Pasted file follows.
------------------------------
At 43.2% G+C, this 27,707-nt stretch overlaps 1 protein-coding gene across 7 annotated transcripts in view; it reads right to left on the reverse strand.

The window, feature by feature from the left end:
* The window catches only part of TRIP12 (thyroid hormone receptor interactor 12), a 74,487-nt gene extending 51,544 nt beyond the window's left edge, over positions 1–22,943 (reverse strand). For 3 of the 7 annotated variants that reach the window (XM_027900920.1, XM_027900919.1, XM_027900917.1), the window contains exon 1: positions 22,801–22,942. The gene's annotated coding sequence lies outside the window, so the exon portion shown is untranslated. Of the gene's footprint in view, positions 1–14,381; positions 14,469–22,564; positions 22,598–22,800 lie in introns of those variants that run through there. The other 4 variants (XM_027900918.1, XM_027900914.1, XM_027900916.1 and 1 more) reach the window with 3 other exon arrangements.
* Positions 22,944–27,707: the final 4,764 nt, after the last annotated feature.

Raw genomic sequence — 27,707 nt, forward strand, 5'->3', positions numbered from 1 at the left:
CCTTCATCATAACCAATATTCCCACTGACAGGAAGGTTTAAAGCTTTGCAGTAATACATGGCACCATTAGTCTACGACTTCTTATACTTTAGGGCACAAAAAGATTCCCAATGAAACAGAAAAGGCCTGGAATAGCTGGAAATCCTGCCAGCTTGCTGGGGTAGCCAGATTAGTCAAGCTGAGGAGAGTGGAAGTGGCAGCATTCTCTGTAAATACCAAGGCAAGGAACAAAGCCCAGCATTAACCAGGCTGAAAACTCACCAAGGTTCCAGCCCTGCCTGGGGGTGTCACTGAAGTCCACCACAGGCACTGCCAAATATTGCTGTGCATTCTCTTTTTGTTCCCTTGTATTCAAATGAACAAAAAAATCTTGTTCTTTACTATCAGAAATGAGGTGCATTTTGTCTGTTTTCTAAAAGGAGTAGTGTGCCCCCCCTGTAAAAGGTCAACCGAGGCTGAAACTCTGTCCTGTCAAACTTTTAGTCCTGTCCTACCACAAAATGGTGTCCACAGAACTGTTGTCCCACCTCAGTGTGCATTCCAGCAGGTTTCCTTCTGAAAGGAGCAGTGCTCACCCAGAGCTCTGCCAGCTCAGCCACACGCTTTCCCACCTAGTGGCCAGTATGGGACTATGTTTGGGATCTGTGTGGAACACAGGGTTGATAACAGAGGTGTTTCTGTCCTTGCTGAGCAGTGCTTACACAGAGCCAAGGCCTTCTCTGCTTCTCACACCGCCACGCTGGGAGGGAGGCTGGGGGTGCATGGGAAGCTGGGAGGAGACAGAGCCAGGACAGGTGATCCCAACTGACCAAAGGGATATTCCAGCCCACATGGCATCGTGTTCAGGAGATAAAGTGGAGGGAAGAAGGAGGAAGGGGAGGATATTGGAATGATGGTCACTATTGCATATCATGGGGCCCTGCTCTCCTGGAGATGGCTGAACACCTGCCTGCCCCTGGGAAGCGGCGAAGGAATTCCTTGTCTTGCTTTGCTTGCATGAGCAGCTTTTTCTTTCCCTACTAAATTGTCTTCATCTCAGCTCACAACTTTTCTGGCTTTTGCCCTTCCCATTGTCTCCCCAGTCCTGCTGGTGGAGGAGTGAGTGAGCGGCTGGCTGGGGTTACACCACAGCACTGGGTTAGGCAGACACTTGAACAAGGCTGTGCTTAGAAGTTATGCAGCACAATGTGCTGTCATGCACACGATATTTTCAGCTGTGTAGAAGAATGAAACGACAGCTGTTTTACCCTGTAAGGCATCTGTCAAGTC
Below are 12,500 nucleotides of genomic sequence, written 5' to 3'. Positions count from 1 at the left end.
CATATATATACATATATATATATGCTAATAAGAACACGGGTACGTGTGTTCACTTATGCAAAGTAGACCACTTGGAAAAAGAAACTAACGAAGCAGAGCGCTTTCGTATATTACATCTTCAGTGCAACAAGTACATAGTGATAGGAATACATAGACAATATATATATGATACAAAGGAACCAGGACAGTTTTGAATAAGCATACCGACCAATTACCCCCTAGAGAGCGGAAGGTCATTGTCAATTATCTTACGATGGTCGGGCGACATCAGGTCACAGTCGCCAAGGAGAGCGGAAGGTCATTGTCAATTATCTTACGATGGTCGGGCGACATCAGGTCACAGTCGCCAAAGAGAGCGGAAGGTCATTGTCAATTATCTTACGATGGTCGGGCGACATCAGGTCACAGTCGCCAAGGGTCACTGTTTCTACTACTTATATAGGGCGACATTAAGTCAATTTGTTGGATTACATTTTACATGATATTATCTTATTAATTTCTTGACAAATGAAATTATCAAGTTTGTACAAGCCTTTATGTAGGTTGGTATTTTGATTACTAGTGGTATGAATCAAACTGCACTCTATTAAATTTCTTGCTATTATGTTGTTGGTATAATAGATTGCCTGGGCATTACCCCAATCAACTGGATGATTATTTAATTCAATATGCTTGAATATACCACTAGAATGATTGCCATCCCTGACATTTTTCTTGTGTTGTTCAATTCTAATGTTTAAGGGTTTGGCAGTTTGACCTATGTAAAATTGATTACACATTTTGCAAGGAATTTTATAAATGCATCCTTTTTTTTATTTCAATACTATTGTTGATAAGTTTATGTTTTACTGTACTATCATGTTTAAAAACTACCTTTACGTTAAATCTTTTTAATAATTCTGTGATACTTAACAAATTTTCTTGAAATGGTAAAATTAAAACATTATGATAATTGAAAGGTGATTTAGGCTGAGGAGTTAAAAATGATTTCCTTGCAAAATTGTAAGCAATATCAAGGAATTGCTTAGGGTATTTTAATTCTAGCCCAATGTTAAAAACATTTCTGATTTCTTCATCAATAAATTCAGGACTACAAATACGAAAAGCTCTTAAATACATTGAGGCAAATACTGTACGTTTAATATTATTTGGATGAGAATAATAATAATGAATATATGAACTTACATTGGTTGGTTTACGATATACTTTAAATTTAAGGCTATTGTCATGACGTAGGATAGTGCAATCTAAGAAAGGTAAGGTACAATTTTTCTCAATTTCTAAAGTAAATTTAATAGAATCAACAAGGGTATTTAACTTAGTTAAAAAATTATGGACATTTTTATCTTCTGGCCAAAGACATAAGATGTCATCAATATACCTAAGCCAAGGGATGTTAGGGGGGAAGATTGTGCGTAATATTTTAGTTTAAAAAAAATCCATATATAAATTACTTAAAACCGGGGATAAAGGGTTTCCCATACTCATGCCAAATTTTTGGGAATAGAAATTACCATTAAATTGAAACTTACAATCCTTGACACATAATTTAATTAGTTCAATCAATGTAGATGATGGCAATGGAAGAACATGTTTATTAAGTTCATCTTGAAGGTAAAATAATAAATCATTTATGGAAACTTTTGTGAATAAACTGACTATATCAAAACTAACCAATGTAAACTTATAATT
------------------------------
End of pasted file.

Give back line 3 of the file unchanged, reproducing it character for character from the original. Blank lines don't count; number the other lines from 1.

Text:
* The window catches only part of TRIP12 (thyroid hormone receptor interactor 12), a 74,487-nt gene extending 51,544 nt beyond the window's left edge, over positions 1–22,943 (reverse strand). For 3 of the 7 annotated variants that reach the window (XM_027900920.1, XM_027900919.1, XM_027900917.1), the window contains exon 1: positions 22,801–22,942. The gene's annotated coding sequence lies outside the window, so the exon portion shown is untranslated. Of the gene's footprint in view, positions 1–14,381; positions 14,469–22,564; positions 22,598–22,800 lie in introns of those variants that run through there. The other 4 variants (XM_027900918.1, XM_027900914.1, XM_027900916.1 and 1 more) reach the window with 3 other exon arrangements.